Please use this identifier to cite or link to this item: https://hdl.handle.net/1959.11/11572
Title: Climate Change Impacts on the Future Distribution of Date Palms: A Modeling Exercise Using CLIMEX
Contributor(s): Shabani, Farzin (author); Kumar, Lalit  (author)orcid ; Taylor, Subhashni  (author)orcid 
Publication Date: 2012
Open Access: Yes
DOI: 10.1371/journal.pone.0048021Open Access Link
Handle Link: https://hdl.handle.net/1959.11/11572
Abstract: Climate is changing and, as a consequence, some areas that are climatically suitable for date palm ('Phoenix dactylifera' L.) cultivation at the present time will become unsuitable in the future. In contrast, some areas that are unsuitable under the current climate will become suitable in the future. Consequently, countries that are dependent on date fruit export will experience economic decline, while other countries' economies could improve. Knowledge of the likely potential distribution of this economically important crop under current and future climate scenarios will be useful in planning better strategies to manage such issues. This study used CLIMEX to estimate potential date palm distribution under current and future climate models by using one emission scenario (A2) with two different global climate models (GCMs), CSIRO-Mk3.0 (CS) and MIROC-H (MR). The results indicate that in North Africa, many areas with a suitable climate for this species are projected to become climatically unsuitable by 2100. In North and South America, locations such as south-eastern Bolivia and northern Venezuela will become climatically more suitable. By 2070, Saudi Arabia, Iraq and western Iran are projected to have a reduction in climate suitability. The results indicate that cold and dry stresses will play an important role in date palm distribution in the future. These results can inform strategic planning by government and agricultural organizations by identifying new areas in which to cultivate this economically important crop in the future and those areas that will need greater attention due to becoming marginal regions for continued date palm cultivation.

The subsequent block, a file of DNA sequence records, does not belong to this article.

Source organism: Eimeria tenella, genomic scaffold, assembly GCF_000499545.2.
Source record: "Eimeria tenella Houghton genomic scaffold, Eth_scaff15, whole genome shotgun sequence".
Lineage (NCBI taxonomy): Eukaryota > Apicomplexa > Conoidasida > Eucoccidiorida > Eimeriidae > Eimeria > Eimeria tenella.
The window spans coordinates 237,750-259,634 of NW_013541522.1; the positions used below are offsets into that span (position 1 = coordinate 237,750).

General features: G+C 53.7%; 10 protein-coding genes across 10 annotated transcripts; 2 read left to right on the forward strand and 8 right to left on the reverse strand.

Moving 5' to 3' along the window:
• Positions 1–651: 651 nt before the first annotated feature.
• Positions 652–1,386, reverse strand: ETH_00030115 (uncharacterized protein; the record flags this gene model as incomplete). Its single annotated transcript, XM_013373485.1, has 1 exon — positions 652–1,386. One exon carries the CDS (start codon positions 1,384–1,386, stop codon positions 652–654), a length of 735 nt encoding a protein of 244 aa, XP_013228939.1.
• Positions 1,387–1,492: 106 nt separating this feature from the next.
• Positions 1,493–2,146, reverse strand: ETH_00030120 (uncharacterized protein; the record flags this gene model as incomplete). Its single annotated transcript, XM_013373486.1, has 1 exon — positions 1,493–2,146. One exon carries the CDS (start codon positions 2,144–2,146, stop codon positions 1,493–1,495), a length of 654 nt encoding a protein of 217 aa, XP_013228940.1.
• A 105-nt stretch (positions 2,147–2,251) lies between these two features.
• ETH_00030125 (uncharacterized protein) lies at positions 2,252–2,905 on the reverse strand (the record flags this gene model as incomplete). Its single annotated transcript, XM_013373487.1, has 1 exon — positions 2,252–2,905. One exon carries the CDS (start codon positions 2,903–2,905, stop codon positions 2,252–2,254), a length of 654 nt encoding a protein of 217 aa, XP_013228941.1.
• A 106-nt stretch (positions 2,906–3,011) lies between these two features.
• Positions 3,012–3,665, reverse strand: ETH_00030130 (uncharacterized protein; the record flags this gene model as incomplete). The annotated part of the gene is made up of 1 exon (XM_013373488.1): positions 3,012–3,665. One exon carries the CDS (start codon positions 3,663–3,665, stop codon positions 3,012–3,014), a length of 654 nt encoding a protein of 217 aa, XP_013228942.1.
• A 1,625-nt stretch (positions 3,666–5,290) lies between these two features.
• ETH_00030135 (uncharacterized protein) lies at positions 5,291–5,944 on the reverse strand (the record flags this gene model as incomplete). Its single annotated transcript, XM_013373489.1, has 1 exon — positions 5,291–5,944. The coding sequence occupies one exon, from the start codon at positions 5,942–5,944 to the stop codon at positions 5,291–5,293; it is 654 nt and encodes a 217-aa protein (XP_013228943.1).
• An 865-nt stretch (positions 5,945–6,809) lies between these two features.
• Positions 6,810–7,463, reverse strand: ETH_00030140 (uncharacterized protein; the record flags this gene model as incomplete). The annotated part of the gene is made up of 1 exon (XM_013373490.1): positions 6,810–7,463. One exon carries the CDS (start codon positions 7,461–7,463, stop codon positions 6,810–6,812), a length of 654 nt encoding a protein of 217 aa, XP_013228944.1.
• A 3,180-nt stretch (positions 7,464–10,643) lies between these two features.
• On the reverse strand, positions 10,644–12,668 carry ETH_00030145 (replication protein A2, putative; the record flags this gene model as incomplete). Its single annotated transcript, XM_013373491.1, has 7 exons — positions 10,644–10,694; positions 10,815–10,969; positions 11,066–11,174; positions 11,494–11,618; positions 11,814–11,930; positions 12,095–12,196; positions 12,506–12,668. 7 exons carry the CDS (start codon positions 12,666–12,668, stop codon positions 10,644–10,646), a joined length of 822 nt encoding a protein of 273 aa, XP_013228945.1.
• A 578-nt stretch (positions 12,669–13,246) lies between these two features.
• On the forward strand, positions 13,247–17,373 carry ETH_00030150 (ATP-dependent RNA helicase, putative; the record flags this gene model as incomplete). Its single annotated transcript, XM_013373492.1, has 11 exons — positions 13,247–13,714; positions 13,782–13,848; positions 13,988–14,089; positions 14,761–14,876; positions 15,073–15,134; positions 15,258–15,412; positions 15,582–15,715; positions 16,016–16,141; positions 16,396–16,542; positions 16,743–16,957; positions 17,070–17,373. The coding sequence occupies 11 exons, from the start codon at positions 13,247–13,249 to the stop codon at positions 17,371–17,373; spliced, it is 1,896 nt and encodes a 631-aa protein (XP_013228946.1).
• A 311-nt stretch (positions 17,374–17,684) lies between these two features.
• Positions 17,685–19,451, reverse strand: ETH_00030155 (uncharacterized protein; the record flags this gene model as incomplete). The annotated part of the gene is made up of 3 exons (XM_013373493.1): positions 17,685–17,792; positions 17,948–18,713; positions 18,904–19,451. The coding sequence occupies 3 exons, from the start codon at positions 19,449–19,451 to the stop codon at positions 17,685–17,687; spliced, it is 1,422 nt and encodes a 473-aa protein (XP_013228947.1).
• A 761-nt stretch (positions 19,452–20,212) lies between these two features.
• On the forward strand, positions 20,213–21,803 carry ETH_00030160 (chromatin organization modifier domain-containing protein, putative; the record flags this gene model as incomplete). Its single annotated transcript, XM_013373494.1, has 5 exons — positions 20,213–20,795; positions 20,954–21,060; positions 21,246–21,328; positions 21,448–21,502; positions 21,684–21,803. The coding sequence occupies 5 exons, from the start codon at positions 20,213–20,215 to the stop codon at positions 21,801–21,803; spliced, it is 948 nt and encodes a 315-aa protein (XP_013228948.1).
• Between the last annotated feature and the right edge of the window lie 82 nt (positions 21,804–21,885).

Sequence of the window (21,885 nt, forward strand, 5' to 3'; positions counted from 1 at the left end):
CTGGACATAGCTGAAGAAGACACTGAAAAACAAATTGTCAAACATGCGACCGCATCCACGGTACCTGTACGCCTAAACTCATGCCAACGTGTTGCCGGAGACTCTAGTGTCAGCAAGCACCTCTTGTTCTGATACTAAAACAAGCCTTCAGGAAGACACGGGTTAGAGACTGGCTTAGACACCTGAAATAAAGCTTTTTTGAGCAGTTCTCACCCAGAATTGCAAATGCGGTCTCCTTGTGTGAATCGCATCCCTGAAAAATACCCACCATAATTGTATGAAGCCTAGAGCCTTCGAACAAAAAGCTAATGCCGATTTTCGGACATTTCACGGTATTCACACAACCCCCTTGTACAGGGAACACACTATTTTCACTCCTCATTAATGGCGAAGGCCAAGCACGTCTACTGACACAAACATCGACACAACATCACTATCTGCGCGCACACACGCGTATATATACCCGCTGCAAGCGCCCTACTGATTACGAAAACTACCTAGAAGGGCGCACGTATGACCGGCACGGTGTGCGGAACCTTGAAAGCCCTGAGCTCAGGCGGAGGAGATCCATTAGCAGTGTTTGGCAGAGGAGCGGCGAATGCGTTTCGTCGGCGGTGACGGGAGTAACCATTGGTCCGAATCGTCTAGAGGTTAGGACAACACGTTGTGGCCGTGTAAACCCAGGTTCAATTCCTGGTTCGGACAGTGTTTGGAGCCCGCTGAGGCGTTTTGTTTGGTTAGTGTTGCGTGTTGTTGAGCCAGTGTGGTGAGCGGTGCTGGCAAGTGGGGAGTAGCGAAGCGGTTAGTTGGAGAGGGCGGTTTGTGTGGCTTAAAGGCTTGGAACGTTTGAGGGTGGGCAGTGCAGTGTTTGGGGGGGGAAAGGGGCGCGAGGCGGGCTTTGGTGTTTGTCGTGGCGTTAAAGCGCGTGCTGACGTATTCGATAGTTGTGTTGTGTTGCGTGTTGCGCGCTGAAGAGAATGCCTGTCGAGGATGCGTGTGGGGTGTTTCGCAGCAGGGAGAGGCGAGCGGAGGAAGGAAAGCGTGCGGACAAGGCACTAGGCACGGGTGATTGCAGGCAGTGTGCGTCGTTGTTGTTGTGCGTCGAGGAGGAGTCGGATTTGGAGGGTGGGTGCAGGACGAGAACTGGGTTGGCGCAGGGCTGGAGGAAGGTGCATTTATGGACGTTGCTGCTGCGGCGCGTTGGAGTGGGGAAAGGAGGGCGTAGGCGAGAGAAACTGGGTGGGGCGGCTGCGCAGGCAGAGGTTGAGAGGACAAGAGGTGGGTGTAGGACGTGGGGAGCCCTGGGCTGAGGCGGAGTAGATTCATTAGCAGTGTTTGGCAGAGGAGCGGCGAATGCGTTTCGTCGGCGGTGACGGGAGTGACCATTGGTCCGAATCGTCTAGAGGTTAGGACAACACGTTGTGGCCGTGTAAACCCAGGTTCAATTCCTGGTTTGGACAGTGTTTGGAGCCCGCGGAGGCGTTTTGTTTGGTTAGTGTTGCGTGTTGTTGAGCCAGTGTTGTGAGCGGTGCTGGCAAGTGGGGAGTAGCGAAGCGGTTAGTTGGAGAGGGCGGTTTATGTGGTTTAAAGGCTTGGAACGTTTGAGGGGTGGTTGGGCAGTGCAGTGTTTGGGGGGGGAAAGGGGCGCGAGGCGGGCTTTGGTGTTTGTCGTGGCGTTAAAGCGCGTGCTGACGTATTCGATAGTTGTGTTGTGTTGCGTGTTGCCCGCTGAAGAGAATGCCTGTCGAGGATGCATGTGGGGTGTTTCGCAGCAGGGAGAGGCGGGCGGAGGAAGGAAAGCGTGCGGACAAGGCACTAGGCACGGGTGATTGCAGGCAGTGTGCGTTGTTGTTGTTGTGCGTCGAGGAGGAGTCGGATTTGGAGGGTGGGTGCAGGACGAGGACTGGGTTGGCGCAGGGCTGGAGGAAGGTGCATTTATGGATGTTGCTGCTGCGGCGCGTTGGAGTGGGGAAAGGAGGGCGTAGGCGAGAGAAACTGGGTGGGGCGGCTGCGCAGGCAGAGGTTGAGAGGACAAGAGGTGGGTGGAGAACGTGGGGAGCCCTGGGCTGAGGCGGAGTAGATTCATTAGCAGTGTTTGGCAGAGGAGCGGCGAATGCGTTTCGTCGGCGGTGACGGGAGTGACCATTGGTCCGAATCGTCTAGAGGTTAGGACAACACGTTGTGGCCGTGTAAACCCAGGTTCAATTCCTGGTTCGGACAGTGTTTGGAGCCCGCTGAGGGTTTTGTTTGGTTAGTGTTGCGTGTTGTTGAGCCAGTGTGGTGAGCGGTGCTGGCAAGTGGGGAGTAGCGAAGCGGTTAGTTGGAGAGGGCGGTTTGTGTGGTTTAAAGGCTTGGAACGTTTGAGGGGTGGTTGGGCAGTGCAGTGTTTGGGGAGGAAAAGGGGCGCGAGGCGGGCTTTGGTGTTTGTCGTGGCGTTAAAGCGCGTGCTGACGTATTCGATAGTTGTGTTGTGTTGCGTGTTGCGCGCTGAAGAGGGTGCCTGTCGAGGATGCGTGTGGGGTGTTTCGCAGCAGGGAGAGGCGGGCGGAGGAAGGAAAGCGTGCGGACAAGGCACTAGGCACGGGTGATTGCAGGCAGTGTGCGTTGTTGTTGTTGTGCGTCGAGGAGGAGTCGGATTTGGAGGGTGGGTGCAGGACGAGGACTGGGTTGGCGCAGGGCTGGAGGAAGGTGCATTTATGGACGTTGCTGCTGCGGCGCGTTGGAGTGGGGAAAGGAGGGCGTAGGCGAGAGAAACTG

Publication Type: Journal Article
Source of Publication: PLoS One, 7(10), p. 1-12
Publisher: Public Library of Science (PLoS)
Place of Publication: United States of America
ISSN: 1932-6203
Field of Research (FOR): 050101 Ecological Impacts of Climate Change
Socio-Economic Outcome Codes: 960305 Ecosystem Adaptation to Climate Change
Peer Reviewed: Yes
HERDC Category Description: C1 Refereed Article in a Scholarly Journal
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School of Environmental and Rural Science

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